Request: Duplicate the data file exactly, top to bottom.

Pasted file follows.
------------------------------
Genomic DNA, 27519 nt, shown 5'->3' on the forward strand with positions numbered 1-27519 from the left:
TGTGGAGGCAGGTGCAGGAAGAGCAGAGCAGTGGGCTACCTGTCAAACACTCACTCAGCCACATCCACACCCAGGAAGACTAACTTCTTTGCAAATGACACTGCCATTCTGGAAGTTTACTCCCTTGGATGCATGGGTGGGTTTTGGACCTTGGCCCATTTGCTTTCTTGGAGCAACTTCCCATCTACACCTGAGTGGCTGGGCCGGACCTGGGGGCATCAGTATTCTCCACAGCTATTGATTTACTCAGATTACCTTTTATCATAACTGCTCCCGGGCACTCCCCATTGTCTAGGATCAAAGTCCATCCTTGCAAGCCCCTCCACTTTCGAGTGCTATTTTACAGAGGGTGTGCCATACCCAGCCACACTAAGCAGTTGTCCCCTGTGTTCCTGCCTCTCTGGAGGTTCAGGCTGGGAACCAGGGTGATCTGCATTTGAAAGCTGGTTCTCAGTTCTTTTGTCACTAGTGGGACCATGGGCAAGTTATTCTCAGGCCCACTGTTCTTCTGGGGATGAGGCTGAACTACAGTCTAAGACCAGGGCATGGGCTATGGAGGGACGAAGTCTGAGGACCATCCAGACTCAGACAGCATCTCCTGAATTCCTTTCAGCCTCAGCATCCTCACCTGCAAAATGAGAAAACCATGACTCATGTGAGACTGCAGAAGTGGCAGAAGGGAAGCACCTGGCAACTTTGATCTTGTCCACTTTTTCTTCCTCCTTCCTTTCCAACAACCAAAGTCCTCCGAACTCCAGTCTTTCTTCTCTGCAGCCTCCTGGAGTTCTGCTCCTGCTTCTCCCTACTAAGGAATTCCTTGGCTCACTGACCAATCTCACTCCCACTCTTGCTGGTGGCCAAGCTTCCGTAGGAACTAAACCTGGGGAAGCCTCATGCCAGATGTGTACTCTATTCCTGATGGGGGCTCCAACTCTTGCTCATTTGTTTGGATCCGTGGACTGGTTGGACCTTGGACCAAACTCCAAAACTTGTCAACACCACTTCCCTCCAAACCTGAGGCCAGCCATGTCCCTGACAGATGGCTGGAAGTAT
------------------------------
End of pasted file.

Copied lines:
Genomic DNA, 27519 nt, shown 5'->3' on the forward strand with positions numbered 1-27519 from the left:
TGTGGAGGCAGGTGCAGGAAGAGCAGAGCAGTGGGCTACCTGTCAAACACTCACTCAGCCACATCCACACCCAGGAAGACTAACTTCTTTGCAAATGACACTGCCATTCTGGAAGTTTACTCCCTTGGATGCATGGGTGGGTTTTGGACCTTGGCCCATTTGCTTTCTTGGAGCAACTTCCCATCTACACCTGAGTGGCTGGGCCGGACCTGGGGGCATCAGTATTCTCCACAGCTATTGATTTACTCAGATTACCTTTTATCATAACTGCTCCCGGGCACTCCCCATTGTCTAGGATCAAAGTCCATCCTTGCAAGCCCCTCCACTTTCGAGTGCTATTTTACAGAGGGTGTGCCATACCCAGCCACACTAAGCAGTTGTCCCCTGTGTTCCTGCCTCTCTGGAGGTTCAGGCTGGGAACCAGGGTGATCTGCATTTGAAAGCTGGTTCTCAGTTCTTTTGTCACTAGTGGGACCATGGGCAAGTTATTCTCAGGCCCACTGTTCTTCTGGGGATGAGGCTGAACTACAGTCTAAGACCAGGGCATGGGCTATGGAGGGACGAAGTCTGAGGACCATCCAGACTCAGACAGCATCTCCTGAATTCCTTTCAGCCTCAGCATCCTCACCTGCAAAATGAGAAAACCATGACTCATGTGAGACTGCAGAAGTGGCAGAAGGGAAGCACCTGGCAACTTTGATCTTGTCCACTTTTTCTTCCTCCTTCCTTTCCAACAACCAAAGTCCTCCGAACTCCAGTCTTTCTTCTCTGCAGCCTCCTGGAGTTCTGCTCCTGCTTCTCCCTACTAAGGAATTCCTTGGCTCACTGACCAATCTCACTCCCACTCTTGCTGGTGGCCAAGCTTCCGTAGGAACTAAACCTGGGGAAGCCTCATGCCAGATGTGTACTCTATTCCTGATGGGGGCTCCAACTCTTGCTCATTTGTTTGGATCCGTGGACTGGTTGGACCTTGGACCAAACTCCAAAACTTGTCAACACCACTTCCCTCCAAACCTGAGGCCAGCCATGTCCCTGACAGATGGCTGGAAGTAT